Hey, c’mon. If all Americans would just accumulate wealth at the rate Bill Gates does, or just be healthy, there wouldn’t be any problem, would there? Let’s not blame the profit motive for this faked-up health industry “problem”. The rest of the industrialized world obviously has it wrong–they don’t pay any health insurance CEOs $12 million a year or give them $70 million golden parachutes, no siree. Why should America be so backward? We need our tax monies for Eric Prince and wars on drugs & terra!

  • daisyrose

    For sure : health is wealth – It has always been a truth – stay away from doctors as best you can and you will be healthier and wealthier – once they get ahold of you – you are done for ! Mostly doctors and drug companies just help themselves and the cure is more often worse than ….. You get well or you die !

    Spend more money on good food !!

  • Eric L.

    @ Eric Dennis

    You should probably look up how democracy, or better yet, how a constitutional republic works. The people elect representatives that then pass laws they think the majority of the people they are representing want passed. If the representative passes a bunch of laws the people don’t like, then the people vote for someone else. So, in answer to your question, the thing that gives someone the right to “force” you to spend your money according to their bizarre theories is a simple fact: THAT IS HOW THIS COUNTRY WORKS. The government spends a lot of money on things I don’t agree with, but that comes with the territory of living in this country. If you don’t like it, then get out. (I was kidding with that last line, another aspect of this country is that you are free to complain about it as much as you want without persecution)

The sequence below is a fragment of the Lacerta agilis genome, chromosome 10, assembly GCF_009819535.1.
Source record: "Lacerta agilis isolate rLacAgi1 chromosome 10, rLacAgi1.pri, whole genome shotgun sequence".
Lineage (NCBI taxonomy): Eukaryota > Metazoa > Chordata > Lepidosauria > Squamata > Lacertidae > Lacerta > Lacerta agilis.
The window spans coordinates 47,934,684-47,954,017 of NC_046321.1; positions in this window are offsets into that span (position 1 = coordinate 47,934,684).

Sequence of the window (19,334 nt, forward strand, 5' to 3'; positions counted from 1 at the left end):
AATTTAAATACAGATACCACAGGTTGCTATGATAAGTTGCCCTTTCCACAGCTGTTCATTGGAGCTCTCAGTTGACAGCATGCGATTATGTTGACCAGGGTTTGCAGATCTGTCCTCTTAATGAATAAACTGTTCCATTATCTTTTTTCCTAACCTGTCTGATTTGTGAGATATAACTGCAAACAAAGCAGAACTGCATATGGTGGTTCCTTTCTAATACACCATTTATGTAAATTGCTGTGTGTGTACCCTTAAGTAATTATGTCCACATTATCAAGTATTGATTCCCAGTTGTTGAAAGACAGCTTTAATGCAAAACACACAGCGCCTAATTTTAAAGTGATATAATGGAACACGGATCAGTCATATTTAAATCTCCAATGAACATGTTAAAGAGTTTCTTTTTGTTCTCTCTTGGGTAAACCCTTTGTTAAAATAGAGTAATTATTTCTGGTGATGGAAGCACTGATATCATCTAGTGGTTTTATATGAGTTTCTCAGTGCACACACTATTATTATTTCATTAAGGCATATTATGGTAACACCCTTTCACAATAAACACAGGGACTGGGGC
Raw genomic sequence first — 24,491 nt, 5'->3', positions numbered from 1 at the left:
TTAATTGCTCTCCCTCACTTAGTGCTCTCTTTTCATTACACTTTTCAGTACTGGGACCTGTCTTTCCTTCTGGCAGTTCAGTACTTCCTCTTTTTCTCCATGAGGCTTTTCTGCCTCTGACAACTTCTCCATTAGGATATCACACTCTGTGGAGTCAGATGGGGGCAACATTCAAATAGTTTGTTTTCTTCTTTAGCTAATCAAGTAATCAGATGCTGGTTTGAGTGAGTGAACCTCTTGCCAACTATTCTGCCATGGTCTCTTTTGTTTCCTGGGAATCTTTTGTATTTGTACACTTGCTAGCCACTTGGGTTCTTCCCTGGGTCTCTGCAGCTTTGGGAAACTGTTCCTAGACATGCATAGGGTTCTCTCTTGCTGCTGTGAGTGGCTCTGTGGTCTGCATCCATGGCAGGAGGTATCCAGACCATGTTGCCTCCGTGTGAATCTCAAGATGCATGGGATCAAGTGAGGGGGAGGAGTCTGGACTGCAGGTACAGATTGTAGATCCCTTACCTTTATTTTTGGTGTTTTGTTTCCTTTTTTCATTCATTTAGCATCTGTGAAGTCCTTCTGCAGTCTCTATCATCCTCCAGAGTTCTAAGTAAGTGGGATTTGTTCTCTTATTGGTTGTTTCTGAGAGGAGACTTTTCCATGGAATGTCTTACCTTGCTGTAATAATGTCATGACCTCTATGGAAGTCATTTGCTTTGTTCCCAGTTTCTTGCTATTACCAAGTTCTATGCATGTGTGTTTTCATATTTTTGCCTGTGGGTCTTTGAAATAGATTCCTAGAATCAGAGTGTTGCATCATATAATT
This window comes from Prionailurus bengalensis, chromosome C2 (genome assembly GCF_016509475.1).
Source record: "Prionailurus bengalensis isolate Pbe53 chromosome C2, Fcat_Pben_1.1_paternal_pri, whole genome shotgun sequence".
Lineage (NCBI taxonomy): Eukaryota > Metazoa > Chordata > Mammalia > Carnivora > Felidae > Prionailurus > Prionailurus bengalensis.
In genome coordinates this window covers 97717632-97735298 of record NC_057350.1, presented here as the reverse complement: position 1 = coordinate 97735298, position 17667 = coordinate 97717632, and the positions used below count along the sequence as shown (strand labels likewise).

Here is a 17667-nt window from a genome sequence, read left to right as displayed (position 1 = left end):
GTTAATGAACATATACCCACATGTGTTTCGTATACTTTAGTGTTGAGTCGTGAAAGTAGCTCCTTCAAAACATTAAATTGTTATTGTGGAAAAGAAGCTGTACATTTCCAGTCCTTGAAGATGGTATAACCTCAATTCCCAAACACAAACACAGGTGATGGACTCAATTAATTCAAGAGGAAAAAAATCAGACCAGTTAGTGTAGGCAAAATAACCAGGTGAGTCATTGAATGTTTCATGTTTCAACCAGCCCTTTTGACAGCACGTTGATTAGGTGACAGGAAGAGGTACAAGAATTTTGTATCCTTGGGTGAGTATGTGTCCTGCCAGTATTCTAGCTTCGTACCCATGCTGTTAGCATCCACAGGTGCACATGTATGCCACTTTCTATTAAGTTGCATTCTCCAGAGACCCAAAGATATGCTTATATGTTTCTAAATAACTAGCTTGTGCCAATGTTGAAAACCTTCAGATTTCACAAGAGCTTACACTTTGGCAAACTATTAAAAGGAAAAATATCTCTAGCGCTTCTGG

• Patrick Dennis

    15 comments later, and no one has yet produced any evidnce to support the first (implicit) assertion of the column: that differences among the life-expectancies of nations are influenced by their health-care systems. It’s not at all obvious to me. I’d suspect that lifestyle issues that any 12 year-old could recite (if not follow) are far more important.

    Patrick Dennis

  • Eric Dennis

    Eric L.,